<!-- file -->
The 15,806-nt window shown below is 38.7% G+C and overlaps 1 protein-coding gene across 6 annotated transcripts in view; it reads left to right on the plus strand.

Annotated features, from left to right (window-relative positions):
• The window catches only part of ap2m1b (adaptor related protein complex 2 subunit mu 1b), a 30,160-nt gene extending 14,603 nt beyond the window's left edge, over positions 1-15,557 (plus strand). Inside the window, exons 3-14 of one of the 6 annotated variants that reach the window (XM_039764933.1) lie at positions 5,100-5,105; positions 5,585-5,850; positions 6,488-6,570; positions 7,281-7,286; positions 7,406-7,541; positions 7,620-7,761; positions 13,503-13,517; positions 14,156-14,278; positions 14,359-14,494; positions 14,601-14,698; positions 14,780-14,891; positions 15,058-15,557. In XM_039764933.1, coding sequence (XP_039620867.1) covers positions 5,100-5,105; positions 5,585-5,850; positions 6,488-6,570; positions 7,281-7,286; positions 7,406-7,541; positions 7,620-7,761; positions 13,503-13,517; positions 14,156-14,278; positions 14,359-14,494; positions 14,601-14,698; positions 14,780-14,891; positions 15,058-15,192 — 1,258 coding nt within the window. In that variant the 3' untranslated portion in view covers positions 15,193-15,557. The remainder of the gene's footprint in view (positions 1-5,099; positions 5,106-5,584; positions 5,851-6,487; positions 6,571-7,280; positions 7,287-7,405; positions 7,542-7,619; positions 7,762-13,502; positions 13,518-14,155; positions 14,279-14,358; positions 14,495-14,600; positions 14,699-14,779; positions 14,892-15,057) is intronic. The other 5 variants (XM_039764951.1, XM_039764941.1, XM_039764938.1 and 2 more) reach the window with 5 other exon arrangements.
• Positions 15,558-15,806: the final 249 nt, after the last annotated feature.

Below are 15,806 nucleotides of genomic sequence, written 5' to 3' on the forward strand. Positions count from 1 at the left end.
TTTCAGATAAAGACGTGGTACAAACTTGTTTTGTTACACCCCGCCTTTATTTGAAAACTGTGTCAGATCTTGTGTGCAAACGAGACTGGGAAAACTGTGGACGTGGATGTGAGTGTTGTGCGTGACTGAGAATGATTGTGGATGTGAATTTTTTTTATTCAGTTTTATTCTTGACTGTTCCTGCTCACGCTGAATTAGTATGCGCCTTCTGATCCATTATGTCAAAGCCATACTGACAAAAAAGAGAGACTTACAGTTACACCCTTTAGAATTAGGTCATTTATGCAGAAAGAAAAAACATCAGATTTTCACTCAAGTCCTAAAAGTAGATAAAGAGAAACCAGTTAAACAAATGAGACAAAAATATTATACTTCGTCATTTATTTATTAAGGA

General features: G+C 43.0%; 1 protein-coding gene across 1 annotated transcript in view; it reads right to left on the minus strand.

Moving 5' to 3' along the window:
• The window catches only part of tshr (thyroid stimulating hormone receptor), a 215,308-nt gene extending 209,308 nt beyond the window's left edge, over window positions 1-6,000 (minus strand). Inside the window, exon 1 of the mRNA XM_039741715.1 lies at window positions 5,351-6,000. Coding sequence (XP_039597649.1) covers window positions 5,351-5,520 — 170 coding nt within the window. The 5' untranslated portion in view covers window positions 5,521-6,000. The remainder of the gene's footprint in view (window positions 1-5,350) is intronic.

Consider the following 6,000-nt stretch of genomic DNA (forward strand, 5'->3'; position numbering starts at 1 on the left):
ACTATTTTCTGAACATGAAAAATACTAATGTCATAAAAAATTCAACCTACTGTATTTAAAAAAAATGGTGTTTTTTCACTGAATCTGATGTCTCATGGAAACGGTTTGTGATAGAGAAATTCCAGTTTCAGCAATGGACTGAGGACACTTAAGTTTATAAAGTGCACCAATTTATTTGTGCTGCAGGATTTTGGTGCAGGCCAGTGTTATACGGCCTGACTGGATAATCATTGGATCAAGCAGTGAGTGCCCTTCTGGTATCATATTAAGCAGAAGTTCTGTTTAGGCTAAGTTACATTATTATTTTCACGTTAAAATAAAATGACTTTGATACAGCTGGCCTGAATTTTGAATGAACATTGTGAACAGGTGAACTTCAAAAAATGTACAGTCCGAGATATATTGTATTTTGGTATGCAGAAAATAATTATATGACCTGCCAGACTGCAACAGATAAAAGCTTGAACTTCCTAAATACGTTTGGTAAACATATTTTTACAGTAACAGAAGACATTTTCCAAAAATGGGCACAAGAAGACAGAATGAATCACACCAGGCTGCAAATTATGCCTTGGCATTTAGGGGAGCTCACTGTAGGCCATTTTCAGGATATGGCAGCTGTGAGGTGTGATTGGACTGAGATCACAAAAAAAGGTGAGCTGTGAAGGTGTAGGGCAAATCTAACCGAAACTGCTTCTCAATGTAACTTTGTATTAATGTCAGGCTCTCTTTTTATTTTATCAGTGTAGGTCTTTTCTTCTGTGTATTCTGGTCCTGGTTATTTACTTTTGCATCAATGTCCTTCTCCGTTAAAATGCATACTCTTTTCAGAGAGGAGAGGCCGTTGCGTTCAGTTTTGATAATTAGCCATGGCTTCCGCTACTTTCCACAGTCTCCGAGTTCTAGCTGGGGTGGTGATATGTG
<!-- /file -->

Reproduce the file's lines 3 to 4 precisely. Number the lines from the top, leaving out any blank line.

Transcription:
• The window catches only part of ap2m1b (adaptor related protein complex 2 subunit mu 1b), a 30,160-nt gene extending 14,603 nt beyond the window's left edge, over positions 1-15,557 (plus strand). Inside the window, exons 3-14 of one of the 6 annotated variants that reach the window (XM_039764933.1) lie at positions 5,100-5,105; positions 5,585-5,850; positions 6,488-6,570; positions 7,281-7,286; positions 7,406-7,541; positions 7,620-7,761; positions 13,503-13,517; positions 14,156-14,278; positions 14,359-14,494; positions 14,601-14,698; positions 14,780-14,891; positions 15,058-15,557. In XM_039764933.1, coding sequence (XP_039620867.1) covers positions 5,100-5,105; positions 5,585-5,850; positions 6,488-6,570; positions 7,281-7,286; positions 7,406-7,541; positions 7,620-7,761; positions 13,503-13,517; positions 14,156-14,278; positions 14,359-14,494; positions 14,601-14,698; positions 14,780-14,891; positions 15,058-15,192 — 1,258 coding nt within the window. In that variant the 3' untranslated portion in view covers positions 15,193-15,557. The remainder of the gene's footprint in view (positions 1-5,099; positions 5,106-5,584; positions 5,851-6,487; positions 6,571-7,280; positions 7,287-7,405; positions 7,542-7,619; positions 7,762-13,502; positions 13,518-14,155; positions 14,279-14,358; positions 14,495-14,600; positions 14,699-14,779; positions 14,892-15,057) is intronic. The other 5 variants (XM_039764951.1, XM_039764941.1, XM_039764938.1 and 2 more) reach the window with 5 other exon arrangements.
• Positions 15,558-15,806: the final 249 nt, after the last annotated feature.